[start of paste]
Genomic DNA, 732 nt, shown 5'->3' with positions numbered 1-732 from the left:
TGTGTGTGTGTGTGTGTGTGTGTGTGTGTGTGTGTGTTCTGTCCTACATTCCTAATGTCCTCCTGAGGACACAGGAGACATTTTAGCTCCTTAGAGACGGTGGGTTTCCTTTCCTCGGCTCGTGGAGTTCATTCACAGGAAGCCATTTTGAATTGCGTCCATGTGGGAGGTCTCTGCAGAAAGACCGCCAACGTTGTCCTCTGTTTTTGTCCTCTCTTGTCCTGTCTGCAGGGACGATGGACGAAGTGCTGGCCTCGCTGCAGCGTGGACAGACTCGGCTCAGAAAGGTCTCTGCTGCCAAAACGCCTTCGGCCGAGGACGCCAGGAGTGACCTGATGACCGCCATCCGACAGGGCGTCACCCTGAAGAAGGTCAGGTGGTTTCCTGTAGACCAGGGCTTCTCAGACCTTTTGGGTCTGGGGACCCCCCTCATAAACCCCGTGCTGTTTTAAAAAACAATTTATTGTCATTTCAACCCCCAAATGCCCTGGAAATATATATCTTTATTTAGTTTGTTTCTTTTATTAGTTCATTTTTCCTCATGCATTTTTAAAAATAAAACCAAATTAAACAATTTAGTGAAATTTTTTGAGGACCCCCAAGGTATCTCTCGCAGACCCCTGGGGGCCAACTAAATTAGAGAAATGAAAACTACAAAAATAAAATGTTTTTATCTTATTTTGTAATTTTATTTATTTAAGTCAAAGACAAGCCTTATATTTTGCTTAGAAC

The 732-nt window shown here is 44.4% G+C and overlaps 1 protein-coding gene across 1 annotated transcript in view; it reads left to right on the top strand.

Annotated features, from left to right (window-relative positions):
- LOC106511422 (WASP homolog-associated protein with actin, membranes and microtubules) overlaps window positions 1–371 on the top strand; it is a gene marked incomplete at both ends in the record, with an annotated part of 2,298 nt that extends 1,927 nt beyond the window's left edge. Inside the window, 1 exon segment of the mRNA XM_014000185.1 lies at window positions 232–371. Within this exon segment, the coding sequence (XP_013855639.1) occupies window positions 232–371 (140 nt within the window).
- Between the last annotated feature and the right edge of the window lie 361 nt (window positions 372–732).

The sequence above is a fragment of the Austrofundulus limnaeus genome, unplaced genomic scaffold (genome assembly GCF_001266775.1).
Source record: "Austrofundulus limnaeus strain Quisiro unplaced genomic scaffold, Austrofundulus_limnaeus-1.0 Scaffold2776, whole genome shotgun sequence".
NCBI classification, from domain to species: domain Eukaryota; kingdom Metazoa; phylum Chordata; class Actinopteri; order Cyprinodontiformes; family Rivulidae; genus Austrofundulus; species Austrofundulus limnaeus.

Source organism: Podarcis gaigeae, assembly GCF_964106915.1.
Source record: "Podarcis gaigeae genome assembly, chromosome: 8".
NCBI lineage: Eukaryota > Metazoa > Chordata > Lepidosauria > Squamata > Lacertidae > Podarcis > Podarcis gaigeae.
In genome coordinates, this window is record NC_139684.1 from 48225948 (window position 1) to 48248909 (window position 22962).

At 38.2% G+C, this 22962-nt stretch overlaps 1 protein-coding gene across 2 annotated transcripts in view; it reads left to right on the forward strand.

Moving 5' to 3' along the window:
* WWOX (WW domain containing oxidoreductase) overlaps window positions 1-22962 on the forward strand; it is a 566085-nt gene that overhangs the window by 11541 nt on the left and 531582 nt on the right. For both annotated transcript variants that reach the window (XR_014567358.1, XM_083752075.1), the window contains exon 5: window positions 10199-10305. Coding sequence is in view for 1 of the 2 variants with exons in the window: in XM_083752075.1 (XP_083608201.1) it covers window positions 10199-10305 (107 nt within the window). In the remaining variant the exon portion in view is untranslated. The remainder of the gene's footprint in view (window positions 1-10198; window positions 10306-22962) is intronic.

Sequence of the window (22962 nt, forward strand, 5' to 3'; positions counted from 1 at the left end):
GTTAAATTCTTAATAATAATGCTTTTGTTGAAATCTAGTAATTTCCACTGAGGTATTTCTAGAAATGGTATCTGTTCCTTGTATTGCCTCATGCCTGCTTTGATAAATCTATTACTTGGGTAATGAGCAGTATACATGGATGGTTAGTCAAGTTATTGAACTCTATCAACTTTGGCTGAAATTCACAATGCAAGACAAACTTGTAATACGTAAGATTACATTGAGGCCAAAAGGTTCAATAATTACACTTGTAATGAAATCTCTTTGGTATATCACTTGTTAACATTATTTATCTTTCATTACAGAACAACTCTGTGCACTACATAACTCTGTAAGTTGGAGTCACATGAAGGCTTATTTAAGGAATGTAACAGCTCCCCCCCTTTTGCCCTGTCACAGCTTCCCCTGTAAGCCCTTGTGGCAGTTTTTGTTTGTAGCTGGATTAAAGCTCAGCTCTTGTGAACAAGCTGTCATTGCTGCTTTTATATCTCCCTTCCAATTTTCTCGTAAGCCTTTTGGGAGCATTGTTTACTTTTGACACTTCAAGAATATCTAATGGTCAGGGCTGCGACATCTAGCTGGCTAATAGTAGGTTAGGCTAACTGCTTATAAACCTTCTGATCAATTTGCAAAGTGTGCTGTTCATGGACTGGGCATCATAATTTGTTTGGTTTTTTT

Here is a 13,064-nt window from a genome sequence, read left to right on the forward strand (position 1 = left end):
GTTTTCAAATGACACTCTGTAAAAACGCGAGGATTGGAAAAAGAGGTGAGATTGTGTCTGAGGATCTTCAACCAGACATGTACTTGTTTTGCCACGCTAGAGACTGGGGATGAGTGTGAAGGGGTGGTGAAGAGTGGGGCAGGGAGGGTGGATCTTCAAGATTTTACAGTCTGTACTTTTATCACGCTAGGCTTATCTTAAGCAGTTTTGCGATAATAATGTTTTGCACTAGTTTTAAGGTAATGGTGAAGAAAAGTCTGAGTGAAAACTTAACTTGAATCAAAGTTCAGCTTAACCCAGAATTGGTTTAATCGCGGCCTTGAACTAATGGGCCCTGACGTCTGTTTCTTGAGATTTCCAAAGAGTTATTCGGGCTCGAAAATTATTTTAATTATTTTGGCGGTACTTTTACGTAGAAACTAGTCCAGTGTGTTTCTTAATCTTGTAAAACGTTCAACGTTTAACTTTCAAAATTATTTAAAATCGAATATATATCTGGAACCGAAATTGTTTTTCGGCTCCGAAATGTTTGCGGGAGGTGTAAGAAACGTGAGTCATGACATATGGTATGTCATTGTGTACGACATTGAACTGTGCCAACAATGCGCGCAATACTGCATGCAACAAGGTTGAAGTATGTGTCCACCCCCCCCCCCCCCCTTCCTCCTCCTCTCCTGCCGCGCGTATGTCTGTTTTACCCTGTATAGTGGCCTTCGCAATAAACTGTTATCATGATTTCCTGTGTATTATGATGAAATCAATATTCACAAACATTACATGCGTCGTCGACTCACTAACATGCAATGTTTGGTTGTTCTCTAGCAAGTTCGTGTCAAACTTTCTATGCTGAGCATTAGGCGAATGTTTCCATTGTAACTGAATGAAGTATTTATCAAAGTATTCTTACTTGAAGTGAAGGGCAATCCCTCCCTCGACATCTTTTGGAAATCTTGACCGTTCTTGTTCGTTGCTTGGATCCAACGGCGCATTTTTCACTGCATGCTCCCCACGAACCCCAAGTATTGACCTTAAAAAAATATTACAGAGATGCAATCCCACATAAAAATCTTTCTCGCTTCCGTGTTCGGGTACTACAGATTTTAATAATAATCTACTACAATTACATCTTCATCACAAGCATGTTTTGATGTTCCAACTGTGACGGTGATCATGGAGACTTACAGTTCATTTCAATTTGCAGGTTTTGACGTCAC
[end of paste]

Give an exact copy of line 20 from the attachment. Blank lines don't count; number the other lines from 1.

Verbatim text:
GTTTTCAAATGACACTCTGTAAAAACGCGAGGATTGGAAAAAGAGGTGAGATTGTGTCTGAGGATCTTCAACCAGACATGTACTTGTTTTGCCACGCTAGAGACTGGGGATGAGTGTGAAGGGGTGGTGAAGAGTGGGGCAGGGAGGGTGGATCTTCAAGATTTTACAGTCTGTACTTTTATCACGCTAGGCTTATCTTAAGCAGTTTTGCGATAATAATGTTTTGCACTAGTTTTAAGGTAATGGTGAAGAAAAGTCTGAGTGAAAACTTAACTTGAATCAAAGTTCAGCTTAACCCAGAATTGGTTTAATCGCGGCCTTGAACTAATGGGCCCTGACGTCTGTTTCTTGAGATTTCCAAAGAGTTATTCGGGCTCGAAAATTATTTTAATTATTTTGGCGGTACTTTTACGTAGAAACTAGTCCAGTGTGTTTCTTAATCTTGTAAAACGTTCAACGTTTAACTTTCAAAATTATTTAAAATCGAATATATATCTGGAACCGAAATTGTTTTTCGGCTCCGAAATGTTTGCGGGAGGTGTAAGAAACGTGAGTCATGACATATGGTATGTCATTGTGTACGACATTGAACTGTGCCAACAATGCGCGCAATACTGCATGCAACAAGGTTGAAGTATGTGTCCACCCCCCCCCCCCCCCTTCCTCCTCCTCTCCTGCCGCGCGTATGTCTGTTTTACCCTGTATAGTGGCCTTCGCAATAAACTGTTATCATGATTTCCTGTGTATTATGATGAAATCAATATTCACAAACATTACATGCGTCGTCGACTCACTAACATGCAATGTTTGGTTGTTCTCTAGCAAGTTCGTGTCAAACTTTCTATGCTGAGCATTAGGCGAATGTTTCCATTGTAACTGAATGAAGTATTTATCAAAGTATTCTTACTTGAAGTGAAGGGCAATCCCTCCCTCGACATCTTTTGGAAATCTTGACCGTTCTTGTTCGTTGCTTGGATCCAACGGCGCATTTTTCACTGCATGCTCCCCACGAACCCCAAGTATTGACCTTAAAAAAATATTACAGAGATGCAATCCCACATAAAAATCTTTCTCGCTTCCGTGTTCGGGTACTACAGATTTTAATAATAATCTACTACAATTACATCTTCATCACAAGCATGTTTTGATGTTCCAACTGTGACGGTGATCATGGAGACTTACAGTTCATTTCAATTTGCAGGTTTTGACGTCAC